There’s little doubt that both responsible investment (RI) and the use of environmental, social and governance (ESG) data have been growing in recent years.
The Responsible Investment Association’s (RIA) latest surveys, for example, show that RI assets in Canada increased from $2.1 trillion in 2017 to more than $3 trillion in 2019. Further, the organization’s 2020 Investor Opinion Survey found the vast majority of respondents to its online poll remained very or somewhat interested in RI.
Add the pandemic to that mix, and what you have is an acceleration of industry and investor interest in the use of ESG criteria that takes material, non-financial risks into account, said a speaker panel during this week’s virtual Conference of Montreal, called Bridging a Disconnected World, organized by the International Economic Forum of the Americas.
The panel, which discussed the use of ESG factors and more, included: Marc-André Blanchard, executive vice-president and head of CDPQ Global; Kunal Kapoor, CEO of Morningstar; and Kristi Mitchem, CEO and head of BMO Global Asset Management.
To understand responsible investment, investors need interest and time, Mitchem said. And one effect of the Covid-19 outbreak is “it’s really changing the consciousness of people because they have personally experienced the pandemic,” she said.
Based on how families and communities have been impacted, “what it’s increasingly allowing is for people to make that connection between the challenges that we’re facing as a society, and the economic and financial impact that not addressing [those issues] can have,” Mitchem said.
Kapoor noted that a separate but related trend has also contributed to RI growth this year.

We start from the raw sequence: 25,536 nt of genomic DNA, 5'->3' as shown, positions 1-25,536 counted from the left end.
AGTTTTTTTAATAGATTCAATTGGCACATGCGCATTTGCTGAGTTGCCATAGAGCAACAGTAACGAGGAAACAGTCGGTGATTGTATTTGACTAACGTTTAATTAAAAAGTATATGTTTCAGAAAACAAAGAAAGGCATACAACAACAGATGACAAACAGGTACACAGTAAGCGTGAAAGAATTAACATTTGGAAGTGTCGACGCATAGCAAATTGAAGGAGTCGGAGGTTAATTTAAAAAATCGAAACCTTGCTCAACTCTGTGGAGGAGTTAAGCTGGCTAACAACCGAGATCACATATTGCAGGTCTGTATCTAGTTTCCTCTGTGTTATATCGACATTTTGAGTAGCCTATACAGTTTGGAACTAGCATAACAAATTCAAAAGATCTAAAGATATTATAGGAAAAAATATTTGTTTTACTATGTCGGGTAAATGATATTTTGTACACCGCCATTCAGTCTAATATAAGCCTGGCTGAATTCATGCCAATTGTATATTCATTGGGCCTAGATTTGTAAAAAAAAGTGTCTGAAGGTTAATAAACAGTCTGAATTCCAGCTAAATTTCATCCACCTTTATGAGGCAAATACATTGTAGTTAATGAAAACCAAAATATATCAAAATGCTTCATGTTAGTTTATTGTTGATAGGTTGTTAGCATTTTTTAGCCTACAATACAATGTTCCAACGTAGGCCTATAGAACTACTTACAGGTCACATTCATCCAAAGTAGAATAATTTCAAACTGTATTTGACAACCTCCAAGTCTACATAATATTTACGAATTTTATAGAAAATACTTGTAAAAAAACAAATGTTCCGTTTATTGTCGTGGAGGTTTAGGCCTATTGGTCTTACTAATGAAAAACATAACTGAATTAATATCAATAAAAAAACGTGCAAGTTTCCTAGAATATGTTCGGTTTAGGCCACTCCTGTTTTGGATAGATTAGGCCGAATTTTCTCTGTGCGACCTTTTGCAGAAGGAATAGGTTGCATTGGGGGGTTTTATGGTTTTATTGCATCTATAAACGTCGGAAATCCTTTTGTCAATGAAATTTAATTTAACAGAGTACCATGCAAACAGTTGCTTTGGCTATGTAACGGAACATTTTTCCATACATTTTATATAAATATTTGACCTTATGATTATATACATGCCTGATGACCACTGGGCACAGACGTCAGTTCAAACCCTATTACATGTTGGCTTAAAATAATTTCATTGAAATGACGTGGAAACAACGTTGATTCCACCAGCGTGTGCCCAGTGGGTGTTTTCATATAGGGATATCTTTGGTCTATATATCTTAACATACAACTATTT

As firms invested more heavily in digital innovation, in part to overcome social-distancing hurdles, they also moved closer to their goal of further personalizing investment tools.
“We’re sitting here and saying that ESG can have many cuts, and that your values can be different than mine, and most investment strategies these days don’t get into that level of detail,” he said.
“But technology is enabling a very meaningful change in how wealth and asset management services are delivered; it’s very possible that in the future there will be a very personalized delivery for each of us,” leading to greater investor engagement and reflection of their values.
As people focus more on their values and individual needs, the ESG versus non-ESG performance debate will also fade, Kapoor said.
So much of the discussion around whether ESG strategies should be used is based on its potential to under- or overperform, he said, “but we should get past that. The constant debate actually clouds the ability to really have a deeper look at preferences and building portfolios around impact.”
Generally, “when companies start to take on better corporate governance principles, they start to do better,” he said, noting that looking for good governance “has never been controversial.”
What will change going forward, Kapoor said, is “we’ll think of E and S [factors] the same way.” And, just as the measurement of investment risk became an industry staple several decades ago, so too will the use of ESG data.
The largest hurdle is that the industry “is only in the infancy [stage] on data,” said Blanchard, particularly when it comes to social and diversity issues.
“I see critics who talk about greenwashing and who say we should be skeptical of everything that is not measured properly,” he said, and that’s why so many initiatives are aimed at data standardization.
“We’re only at the outset of what measuring [social issues] really means. Coming out of this pandemic, the S is still a struggle,” Blanchard said.
However, companies are trying to clarify their practices around compensation and diversity, and governments, companies and institutional investors are already working together to foster better conditions.
“You’ll see that more and more, and [solutions] will take the form of very surprising partnerships as we look at risk like never before,” Blanchard said.